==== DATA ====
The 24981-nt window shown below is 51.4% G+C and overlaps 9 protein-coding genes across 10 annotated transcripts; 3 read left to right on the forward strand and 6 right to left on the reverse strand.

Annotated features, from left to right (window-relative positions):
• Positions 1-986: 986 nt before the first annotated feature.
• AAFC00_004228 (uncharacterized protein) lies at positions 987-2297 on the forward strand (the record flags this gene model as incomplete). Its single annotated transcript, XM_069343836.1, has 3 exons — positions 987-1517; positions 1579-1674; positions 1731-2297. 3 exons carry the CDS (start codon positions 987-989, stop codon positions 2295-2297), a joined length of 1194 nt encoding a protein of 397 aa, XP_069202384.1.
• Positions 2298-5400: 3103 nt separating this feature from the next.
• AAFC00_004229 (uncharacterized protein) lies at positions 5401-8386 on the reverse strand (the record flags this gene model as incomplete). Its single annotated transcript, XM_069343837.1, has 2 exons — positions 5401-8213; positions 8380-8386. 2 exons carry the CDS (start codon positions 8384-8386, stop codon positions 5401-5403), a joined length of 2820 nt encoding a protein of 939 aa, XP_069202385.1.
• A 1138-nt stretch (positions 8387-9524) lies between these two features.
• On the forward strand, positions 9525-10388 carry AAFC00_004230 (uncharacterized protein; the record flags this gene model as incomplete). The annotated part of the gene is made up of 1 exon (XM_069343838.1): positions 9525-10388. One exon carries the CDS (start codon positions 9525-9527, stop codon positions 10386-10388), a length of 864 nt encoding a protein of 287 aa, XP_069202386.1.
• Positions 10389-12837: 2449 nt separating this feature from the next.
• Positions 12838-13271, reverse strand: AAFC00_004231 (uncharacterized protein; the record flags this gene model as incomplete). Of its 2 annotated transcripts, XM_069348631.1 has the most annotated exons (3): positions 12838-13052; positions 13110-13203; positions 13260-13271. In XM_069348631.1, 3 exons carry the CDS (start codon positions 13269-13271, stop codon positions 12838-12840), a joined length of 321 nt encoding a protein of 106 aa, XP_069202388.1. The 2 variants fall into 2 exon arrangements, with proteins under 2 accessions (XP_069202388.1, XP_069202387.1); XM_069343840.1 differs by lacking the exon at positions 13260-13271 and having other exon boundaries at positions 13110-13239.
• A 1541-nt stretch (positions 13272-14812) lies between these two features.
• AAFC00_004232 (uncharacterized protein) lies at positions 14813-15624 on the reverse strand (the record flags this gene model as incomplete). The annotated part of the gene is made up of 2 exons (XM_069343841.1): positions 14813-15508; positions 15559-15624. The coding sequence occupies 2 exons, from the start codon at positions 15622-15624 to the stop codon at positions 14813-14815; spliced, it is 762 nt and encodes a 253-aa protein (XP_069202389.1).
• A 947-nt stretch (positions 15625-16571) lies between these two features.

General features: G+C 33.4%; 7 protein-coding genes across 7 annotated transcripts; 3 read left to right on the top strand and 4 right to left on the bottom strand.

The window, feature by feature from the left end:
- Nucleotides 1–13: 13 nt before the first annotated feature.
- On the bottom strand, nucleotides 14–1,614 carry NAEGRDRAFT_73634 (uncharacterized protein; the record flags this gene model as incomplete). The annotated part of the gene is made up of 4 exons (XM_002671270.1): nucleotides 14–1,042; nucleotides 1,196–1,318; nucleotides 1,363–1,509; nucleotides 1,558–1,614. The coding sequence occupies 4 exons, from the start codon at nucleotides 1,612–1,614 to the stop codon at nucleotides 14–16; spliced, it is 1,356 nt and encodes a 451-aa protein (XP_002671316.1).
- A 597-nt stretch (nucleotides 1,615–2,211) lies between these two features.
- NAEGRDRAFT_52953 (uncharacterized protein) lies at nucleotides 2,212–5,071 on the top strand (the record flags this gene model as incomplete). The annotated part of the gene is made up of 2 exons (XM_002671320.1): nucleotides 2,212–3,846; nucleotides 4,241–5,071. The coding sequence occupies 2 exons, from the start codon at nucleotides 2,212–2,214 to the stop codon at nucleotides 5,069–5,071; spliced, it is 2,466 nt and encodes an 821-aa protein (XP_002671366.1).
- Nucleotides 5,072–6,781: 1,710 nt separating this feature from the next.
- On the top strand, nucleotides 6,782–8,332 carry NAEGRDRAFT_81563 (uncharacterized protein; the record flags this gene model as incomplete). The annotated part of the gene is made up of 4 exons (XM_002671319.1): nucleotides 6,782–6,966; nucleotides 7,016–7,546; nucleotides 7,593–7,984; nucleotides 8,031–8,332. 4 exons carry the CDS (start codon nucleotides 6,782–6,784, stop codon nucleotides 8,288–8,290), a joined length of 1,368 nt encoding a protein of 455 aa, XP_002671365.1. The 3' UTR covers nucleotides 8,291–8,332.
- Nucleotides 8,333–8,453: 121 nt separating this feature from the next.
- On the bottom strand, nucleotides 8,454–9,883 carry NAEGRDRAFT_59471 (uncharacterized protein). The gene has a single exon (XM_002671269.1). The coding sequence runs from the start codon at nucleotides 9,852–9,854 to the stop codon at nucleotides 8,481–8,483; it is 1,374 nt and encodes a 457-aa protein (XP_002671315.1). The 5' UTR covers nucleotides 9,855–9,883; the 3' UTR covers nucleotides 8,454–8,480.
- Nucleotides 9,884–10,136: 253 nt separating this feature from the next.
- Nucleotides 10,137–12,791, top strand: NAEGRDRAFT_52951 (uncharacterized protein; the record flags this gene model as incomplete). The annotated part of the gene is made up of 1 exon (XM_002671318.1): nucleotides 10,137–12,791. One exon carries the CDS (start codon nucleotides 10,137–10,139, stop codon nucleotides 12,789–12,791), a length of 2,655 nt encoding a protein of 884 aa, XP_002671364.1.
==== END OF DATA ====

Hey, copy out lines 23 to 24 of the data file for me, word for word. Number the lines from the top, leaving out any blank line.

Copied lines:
- On the bottom strand, nucleotides 8,454–9,883 carry NAEGRDRAFT_59471 (uncharacterized protein). The gene has a single exon (XM_002671269.1). The coding sequence runs from the start codon at nucleotides 9,852–9,854 to the stop codon at nucleotides 8,481–8,483; it is 1,374 nt and encodes a 457-aa protein (XP_002671315.1). The 5' UTR covers nucleotides 9,855–9,883; the 3' UTR covers nucleotides 8,454–8,480.
- Nucleotides 9,884–10,136: 253 nt separating this feature from the next.